The organizers reckon with about a dozen contestants for the four European Le Mans Series races (PAUL RICARD-HTTT / SPA-FRANCORCHAMPS / SILVERSTONE / + 1 Le Mans Series race to be defined). There will be an additional meeting outside of the LMS framework during the 2010 season.

Teams can be composed of 2 to 3 drivers (with at least one gentleman driver). There will be DRIVERS', GENTLEMAN DRIVERS' and TEAM' Championships. Just like the 2009 FLM Champions Nico VERDONCK (Belgium) and Gavin CRONJE (South Africa), the 2010 Champions will be offered a test day in LMP1 – LMP2 within Team ORECA.

Lastly, the Le Mans 24 Hours are not included in the FLM racing calendar, hence the prototypes will not be entitled to qualify for the 24 Hours.

Pierre FILLON FLM President and ACO Vice President:

"The FLM is in line with ACO's intentions to develop a genuine endurance racing racing nursery! In 2010, the nursery will gear up with the launch of a Le Mans prototype drive academy with an ACO academy award on the one hand and on the other hand with the integration of the FLM into LMS races. As a consequence the learning conditions for all new drivers and teams are similar to those of the Le Mans 24 Hours in LMP1 or LMP2."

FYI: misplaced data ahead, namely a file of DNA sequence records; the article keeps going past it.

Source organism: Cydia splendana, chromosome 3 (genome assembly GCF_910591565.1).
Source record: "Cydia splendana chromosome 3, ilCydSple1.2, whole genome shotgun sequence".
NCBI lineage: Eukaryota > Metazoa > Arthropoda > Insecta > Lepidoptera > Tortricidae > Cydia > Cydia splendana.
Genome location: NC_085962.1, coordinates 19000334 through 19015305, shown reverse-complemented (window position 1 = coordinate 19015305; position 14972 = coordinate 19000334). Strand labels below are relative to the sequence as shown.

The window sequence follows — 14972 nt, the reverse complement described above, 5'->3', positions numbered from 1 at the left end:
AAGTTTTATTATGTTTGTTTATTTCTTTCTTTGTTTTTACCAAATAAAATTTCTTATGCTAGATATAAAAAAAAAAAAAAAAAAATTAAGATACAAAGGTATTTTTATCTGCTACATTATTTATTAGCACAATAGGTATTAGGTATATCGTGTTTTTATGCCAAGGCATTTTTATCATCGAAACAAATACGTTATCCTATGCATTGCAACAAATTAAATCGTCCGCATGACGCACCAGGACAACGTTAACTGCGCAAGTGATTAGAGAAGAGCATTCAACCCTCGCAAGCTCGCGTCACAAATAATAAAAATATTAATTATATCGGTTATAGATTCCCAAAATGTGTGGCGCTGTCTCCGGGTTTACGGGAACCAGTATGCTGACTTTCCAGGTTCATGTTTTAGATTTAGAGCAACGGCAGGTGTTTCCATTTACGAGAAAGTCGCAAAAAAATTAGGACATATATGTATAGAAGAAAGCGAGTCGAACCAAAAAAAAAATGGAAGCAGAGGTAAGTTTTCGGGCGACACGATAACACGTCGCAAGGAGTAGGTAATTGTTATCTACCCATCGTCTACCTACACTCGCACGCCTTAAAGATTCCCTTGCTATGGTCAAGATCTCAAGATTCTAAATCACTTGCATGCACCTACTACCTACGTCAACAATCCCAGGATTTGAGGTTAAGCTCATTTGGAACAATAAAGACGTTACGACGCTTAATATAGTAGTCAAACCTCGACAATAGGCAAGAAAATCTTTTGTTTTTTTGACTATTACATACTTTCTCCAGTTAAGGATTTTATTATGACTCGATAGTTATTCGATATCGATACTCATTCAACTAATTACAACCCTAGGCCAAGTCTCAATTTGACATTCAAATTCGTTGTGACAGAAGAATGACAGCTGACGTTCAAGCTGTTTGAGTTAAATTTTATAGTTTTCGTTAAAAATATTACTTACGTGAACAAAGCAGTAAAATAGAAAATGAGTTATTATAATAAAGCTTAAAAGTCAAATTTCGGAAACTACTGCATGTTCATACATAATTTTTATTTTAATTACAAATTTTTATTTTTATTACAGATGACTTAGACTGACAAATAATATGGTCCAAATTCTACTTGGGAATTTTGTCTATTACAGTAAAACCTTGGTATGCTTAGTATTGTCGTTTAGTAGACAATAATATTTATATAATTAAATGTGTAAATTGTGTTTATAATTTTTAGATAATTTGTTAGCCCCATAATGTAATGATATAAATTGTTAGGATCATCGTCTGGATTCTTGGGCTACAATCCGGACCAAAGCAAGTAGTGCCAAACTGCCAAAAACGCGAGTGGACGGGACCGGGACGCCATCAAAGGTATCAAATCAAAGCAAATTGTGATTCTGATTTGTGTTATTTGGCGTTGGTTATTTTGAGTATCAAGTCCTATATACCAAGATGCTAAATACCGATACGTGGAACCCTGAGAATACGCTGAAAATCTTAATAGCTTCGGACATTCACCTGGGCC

Hugues De CHAUNAC, FLM Manager and CEO of ORECA:

"Formula Le Mans' evolution towards the Le Mans Series occurred naturally. With the ACO, we are going to give fresh impetus to this racing category thanks to the latest measures. Formula Le Mans will take on a whole new dimension as a pre-stage to endurance racing, and on top of that it will benefit from the Le Mans Series' aura and media coverage. In addition to top-level performance and very reasonable running costs there will be the prestige and sports-related interest inherent in long-distance races like the 1000 km races."

Patrick PETER, Le Mans Endurance Organisation CEO, Le Mans Series co-organizer with the ACO:

"We are pleased to welcome the FLM within the Le Mans Series races. We hope that this racing nursery will highlight many young talents who will doubtlessly leave a trace in future glorious moments of endurance racing in Europe and throughout the world."


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    • 1 Second Ago
  • 2 Comments
      • 5 Years Ago
      Pushrod mafia turn out!

      It's pretty funny these cars get to run a stock GM motor but the Corvette in GT1 has to operate with reduced displacement (presumably destroked) from stock.

      Restrictor plates make me sad. They reduce fuel efficiency along with power. Maybe GM will pump out a new lower-displacement LS motor in the future that can be used to replace this without needing restrictor plates or intake restrictors.
        • 5 Years Ago
        What a great series! I love this style of car.

        As far as restrictor plates, I would agree with you for top-line racing. But in this context, it allows the teams to run the same motor for the whole season, which saves a lot of cost. I wouldn't be surprised if the teams actually wanted it, though I'm sure they will come up with all sorts of little tricks to get an edge.

        Motors and cars are getting so fast now that I think it's cool that certain series' (like FF, with the new Fit motor) are being set up with reliability in mind. If you aren't in a massively sponsored team, getting knocked out with car issues is a huge bummer - you just want to drive, and rebuilds, etc., just increase the money/track time ratio.